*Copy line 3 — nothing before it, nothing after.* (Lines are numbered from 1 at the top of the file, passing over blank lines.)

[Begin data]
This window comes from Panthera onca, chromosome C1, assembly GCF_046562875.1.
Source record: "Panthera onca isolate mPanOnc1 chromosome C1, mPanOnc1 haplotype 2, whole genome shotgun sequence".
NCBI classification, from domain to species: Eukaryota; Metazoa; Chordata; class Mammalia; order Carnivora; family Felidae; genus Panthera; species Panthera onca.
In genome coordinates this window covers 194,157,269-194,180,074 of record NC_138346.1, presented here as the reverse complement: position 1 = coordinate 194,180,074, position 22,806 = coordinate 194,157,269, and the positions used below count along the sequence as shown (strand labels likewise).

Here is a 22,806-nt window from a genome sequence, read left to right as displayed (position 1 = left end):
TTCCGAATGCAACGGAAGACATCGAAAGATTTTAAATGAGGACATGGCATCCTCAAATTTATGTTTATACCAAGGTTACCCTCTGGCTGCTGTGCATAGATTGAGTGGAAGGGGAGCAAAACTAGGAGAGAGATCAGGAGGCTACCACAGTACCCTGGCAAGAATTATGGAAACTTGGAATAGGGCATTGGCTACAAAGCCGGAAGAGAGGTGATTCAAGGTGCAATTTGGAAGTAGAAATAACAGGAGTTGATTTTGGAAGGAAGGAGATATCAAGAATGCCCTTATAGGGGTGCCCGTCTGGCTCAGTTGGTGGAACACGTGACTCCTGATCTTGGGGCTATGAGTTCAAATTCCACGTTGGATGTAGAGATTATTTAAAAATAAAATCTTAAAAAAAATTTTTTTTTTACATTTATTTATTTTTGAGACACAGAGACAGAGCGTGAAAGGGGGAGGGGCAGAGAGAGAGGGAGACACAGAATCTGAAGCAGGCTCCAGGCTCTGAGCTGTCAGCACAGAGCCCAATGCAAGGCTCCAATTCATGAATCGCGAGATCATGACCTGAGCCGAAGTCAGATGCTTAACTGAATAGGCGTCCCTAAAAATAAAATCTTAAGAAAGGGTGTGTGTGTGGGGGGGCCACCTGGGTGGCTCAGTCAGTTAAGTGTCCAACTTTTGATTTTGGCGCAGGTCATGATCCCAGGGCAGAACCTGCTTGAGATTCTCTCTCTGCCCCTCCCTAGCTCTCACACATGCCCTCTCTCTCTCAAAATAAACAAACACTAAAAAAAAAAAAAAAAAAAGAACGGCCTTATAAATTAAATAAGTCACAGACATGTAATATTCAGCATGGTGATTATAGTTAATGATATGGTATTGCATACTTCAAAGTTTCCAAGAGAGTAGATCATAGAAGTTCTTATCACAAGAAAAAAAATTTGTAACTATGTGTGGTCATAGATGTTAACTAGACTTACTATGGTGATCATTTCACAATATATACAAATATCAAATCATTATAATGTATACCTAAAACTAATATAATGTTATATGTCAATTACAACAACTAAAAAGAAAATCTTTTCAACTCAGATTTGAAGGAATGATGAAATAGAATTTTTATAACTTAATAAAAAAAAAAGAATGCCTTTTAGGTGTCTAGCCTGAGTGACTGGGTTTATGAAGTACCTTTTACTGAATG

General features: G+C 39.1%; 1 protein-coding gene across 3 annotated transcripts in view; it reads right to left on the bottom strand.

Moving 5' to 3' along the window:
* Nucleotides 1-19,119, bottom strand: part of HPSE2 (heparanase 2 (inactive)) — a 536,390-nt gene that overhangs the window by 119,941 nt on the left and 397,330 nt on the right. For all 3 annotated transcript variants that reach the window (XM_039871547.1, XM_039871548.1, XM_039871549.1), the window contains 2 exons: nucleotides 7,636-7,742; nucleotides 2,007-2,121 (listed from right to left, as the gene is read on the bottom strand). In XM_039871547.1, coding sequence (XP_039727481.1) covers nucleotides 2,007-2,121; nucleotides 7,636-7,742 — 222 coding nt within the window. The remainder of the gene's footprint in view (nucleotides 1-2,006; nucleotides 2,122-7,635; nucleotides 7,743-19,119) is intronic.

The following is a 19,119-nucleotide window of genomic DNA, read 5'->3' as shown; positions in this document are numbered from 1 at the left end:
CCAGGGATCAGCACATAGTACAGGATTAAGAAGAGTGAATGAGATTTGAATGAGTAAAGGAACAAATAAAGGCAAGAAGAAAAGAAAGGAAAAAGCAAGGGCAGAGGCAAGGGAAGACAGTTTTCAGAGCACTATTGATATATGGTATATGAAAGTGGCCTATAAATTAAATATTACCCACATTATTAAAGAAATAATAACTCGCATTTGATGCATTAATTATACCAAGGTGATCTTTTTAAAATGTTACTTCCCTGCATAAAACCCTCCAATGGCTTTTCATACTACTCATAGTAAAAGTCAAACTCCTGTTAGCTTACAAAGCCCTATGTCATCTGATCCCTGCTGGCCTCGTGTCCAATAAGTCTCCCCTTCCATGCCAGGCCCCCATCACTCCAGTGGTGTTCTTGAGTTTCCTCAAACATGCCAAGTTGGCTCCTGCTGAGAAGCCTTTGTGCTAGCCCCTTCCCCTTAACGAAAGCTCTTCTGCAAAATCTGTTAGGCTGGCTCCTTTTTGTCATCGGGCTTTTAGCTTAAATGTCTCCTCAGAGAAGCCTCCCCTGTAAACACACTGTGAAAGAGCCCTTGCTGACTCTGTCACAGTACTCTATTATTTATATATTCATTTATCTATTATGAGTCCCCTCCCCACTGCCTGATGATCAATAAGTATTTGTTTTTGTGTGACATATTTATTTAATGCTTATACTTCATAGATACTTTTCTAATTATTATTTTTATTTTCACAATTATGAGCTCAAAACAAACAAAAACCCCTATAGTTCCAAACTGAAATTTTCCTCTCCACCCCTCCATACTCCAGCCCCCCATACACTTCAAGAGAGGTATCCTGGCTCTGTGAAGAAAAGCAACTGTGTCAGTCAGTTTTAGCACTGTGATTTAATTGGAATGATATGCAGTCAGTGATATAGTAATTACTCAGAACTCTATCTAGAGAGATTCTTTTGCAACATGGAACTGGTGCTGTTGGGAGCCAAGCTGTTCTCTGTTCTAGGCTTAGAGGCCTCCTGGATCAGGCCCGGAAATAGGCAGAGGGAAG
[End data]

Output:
NCBI classification, from domain to species: Eukaryota; Metazoa; Chordata; class Mammalia; order Carnivora; family Felidae; genus Panthera; species Panthera onca.